MIT Unit Affiliation:
Lab Affiliation(s):
Trout Research Group
Post Doc Sponsor / Advisor:
Prof. Bernhardt L. Trout and Prof. Allan S. Myerson
Areas of Expertise:
  • Crystal engineering
  • Co-crystallization
  • Heterogeneous nucleation and pharmaceutical polymorphism
Date PhD Completed:
December, 2015
Expected End Date of Post Doctoral Position:
January 31, 2018

Tharanga Wijethunga

  • Post Doctoral

MIT Unit Affiliation: 

  • Chemical Engineering

Lab Affiliation(s): 

Trout Research Group

Post Doc Sponsor / Advisor: 

Prof. Bernhardt L. Trout and Prof. Allan S. Myerson

Date PhD Completed: 

Dec, 2015

Top 3 Areas of Expertise: 

Crystal engineering
Co-crystallization
Heterogeneous nucleation and pharmaceutical polymorphism

Expected End Date of Post Doctoral Position: 

January 31, 2018

CV: 

Research Projects: 

  •  Applied biocompatible crystalline heterosurfaces to enhance the nucleation rate of acetaminophen. Xylitol was identified as one of the best substrates reported so far in inducing the nucleation of acetaminophen. The mechanism of epitaxial growth in these systems was proposed employing molecular dynamics simulations in collaboration with theorists.
  •  Implemented a Raman spectroscopy based technique for face indexing of complex crystalline systems.
  •  Utilizing crystalline heterosurfaces and polymeric heterosurfaces to control the nucleation and polymorphic selection of active pharmaceutical ingredients (APIs). 

Thesis Title: 

Hydrogen- and halogen-bond driven co-crystallizations: from fundamental supramolecular chemistry to practical materials science

Thesis Abstract: 

A series of co-crystallizations between four biimidazole based compounds with nine symmetric aliphatic di-acids and fifteen perfluorinated halogen-bond donors were carried out to determine if a MEPS based ranking can be used to effectively assign selectivity in hydrogen- and halogen-bond interactions. The results suggested that a simple electrostatic view provides a reliable tool for successfully implementing the practical co-crystal synthesis with desired connectivity.

MEPS based selectivity guidelines for halogen-bond interactions were explored in co-crystallizations between twelve asymmetric ditopic acceptors and nine halogen-bond donors. If the difference between the two acceptor sites is below 35 kJ/mol, no selectivity was observed; above 65 kJ/mol halogen bond selectivity dominates and mid ΔE range was recognized as the grey area where predictions cannot be made.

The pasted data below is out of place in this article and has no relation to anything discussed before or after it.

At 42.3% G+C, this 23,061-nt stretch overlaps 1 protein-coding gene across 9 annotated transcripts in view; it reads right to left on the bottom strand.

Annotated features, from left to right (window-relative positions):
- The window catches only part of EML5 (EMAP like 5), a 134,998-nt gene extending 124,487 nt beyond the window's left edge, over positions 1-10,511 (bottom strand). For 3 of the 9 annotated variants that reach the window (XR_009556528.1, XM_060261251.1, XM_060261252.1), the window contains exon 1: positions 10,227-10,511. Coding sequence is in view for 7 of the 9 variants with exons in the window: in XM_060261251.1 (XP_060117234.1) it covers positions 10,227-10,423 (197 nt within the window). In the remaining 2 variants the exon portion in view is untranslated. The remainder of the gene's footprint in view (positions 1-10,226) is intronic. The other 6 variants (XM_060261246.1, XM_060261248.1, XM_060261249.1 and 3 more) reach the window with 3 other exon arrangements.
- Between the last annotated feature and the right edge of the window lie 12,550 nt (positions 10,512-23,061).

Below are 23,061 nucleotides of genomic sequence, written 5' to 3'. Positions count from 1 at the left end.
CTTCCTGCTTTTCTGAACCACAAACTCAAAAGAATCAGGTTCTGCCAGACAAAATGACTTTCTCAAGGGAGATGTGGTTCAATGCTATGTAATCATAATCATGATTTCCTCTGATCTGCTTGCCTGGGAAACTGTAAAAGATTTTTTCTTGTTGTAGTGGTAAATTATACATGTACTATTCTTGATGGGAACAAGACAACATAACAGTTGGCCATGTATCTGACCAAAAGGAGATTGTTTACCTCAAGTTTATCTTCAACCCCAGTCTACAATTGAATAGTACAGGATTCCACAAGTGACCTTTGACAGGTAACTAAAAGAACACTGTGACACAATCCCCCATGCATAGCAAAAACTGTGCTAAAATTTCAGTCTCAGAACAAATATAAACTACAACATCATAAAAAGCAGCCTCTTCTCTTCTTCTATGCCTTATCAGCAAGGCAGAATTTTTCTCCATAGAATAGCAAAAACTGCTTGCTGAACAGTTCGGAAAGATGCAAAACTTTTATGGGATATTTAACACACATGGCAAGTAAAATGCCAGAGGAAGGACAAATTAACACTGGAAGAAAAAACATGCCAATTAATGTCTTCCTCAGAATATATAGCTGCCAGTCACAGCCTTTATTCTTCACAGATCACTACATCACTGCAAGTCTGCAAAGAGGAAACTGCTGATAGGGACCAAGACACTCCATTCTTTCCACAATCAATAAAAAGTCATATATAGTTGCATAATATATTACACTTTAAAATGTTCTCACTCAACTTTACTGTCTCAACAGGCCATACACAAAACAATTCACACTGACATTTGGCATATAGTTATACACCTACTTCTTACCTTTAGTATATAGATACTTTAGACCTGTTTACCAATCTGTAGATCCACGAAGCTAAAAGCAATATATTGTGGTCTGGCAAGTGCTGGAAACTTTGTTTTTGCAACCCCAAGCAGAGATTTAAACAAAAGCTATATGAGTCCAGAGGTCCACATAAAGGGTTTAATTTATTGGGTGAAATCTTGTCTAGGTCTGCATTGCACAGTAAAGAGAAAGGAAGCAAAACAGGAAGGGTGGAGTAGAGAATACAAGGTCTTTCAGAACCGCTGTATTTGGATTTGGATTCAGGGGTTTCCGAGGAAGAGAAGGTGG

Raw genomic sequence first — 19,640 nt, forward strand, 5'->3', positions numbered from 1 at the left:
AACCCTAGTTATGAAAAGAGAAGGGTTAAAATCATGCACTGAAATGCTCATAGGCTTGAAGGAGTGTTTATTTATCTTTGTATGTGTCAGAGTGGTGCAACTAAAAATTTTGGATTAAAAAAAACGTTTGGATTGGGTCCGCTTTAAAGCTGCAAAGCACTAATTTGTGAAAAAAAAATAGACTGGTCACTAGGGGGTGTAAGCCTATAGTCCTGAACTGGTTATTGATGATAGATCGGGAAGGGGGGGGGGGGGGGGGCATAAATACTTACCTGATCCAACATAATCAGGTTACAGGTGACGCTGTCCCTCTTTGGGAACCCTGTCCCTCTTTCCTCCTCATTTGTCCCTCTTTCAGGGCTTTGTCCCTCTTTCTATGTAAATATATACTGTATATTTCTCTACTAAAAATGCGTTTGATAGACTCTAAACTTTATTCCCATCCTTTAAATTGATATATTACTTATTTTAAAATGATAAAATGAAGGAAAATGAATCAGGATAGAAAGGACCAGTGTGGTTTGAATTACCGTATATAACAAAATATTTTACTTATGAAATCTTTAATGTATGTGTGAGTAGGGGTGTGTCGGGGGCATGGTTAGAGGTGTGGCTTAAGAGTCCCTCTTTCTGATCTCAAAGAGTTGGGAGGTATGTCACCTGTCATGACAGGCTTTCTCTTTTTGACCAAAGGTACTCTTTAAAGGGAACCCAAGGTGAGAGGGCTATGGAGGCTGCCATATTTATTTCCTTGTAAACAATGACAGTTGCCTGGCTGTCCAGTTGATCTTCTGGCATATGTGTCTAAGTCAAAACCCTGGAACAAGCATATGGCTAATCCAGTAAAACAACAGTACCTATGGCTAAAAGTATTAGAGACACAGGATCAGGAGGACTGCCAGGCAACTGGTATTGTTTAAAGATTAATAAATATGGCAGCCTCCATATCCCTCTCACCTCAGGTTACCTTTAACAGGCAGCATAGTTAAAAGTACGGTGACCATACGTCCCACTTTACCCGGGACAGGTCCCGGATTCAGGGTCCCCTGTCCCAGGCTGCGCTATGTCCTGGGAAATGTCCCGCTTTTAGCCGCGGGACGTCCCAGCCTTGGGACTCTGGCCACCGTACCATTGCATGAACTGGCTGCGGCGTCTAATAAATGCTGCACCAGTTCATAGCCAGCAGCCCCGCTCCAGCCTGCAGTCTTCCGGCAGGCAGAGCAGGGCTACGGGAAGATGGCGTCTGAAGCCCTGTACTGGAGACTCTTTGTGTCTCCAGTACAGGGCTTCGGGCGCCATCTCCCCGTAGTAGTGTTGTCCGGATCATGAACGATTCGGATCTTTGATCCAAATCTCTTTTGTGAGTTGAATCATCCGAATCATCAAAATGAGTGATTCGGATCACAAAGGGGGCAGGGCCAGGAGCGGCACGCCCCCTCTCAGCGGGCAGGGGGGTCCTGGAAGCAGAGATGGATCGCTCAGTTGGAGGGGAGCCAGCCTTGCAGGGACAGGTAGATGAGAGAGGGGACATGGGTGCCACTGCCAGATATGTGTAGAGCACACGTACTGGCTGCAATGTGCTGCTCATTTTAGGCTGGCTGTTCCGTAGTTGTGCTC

To examine competition between hydrogen and halogen bonds, five heteroaryl-2-imidazoles were co-crystallized with fifteen halogen-bond donors. It was found that halogen bonds prefer best the acceptor site, demonstrating that a suitably activated halogen-bond donor can compete with a strong hydrogen-bond donor.

The benefits of ‘double activation’ for promoting halogen bond effectiveness was explored with nine haloethynylnitrobenzenes. The positive potential on halogen atoms was enhanced through a combination of an sp-hybridized carbon and electron-withdrawing nitro group(s). Iodoethynylnitrobenzenes were identified as the most effective halogen-bond donors reported to date and the compounds were exploited for the interaction preferences of nitro group and nitro⋯X-Csp interactions were identified as synthetic tools for energetic co-crystal assembly.

A synthetic strategy for the deliberate assembly of molecular polygons was developed utilizing bifurcated halogen bonds constructed from N-oxides and complementary halogen-bond donors via co-crystallization.

A convenient, effective, and scalable protocol for stabilizing volatile liquid chemicals with co-crystallization was achieved. Through the use of halogen-bonding, liquid iodoperfluoroalkanes were transformed into crystalline materials with low-vapor pressure, considerable thermal stability and moisture resistance.

To stabilize the energetic compound ethylenedinitramine, a co-crystallization approach targeting the acidic protons was employed. Eight co-crystals were obtained and the acceptors were identified as supramolecular protecting groups leading to diminished reactivity and enhanced stability while retaining the desirable energetic properties.

5 Recent Papers: 

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1.    Wijethunga, T.K.; Baftizadeh, F.; Stojaković, J.; Myerson, A.S.; Trout, B.L. “Experimental and mechanistic study of the heterogeneous nucleation and epitaxy of acetaminophen with biocompatible crystalline substrates”, Cryst. Growth Des. 2017, 17, 3783-3795.

2.    Wijethunga, T.K.; Aakeröy, C.B.; Desper, J.; Đakovic, M. “A new tecton with parallel halogen-bond donors: A path to supramolecular rectangles”, Acta Crystallographica Section B, 2017, B73, 163-167.

3.      Aakeröy, C.B.; Wijethunga, T.K.; Desper, J.; Đakovic, M. “Electrostatic Potential Differences and Halogen-Bond Selectivity”, Cryst. Growth Des. 2016, 16, 3662-2670.

4.      Aakeröy, C.B.; Wijethunga, T.K.; Desper, J.; Đakovic, M. “Crystal engineering with iodoethynylnitrobenzenes: A group of highly effective halogen-bond donors”, Cryst. Growth Des. 2015, 15, 3853-3861.

5.      Aakeröy, C.B.; Wijethunga, T.K.; Desper, J. “Crystal engineering of energetic materials: Co-crystals of ethylenedinitramine (EDNA) with modified performance and improved chemical stability”, Chem. Eur. J. 2015, 21, 11029-11037 (Featured on the cover).

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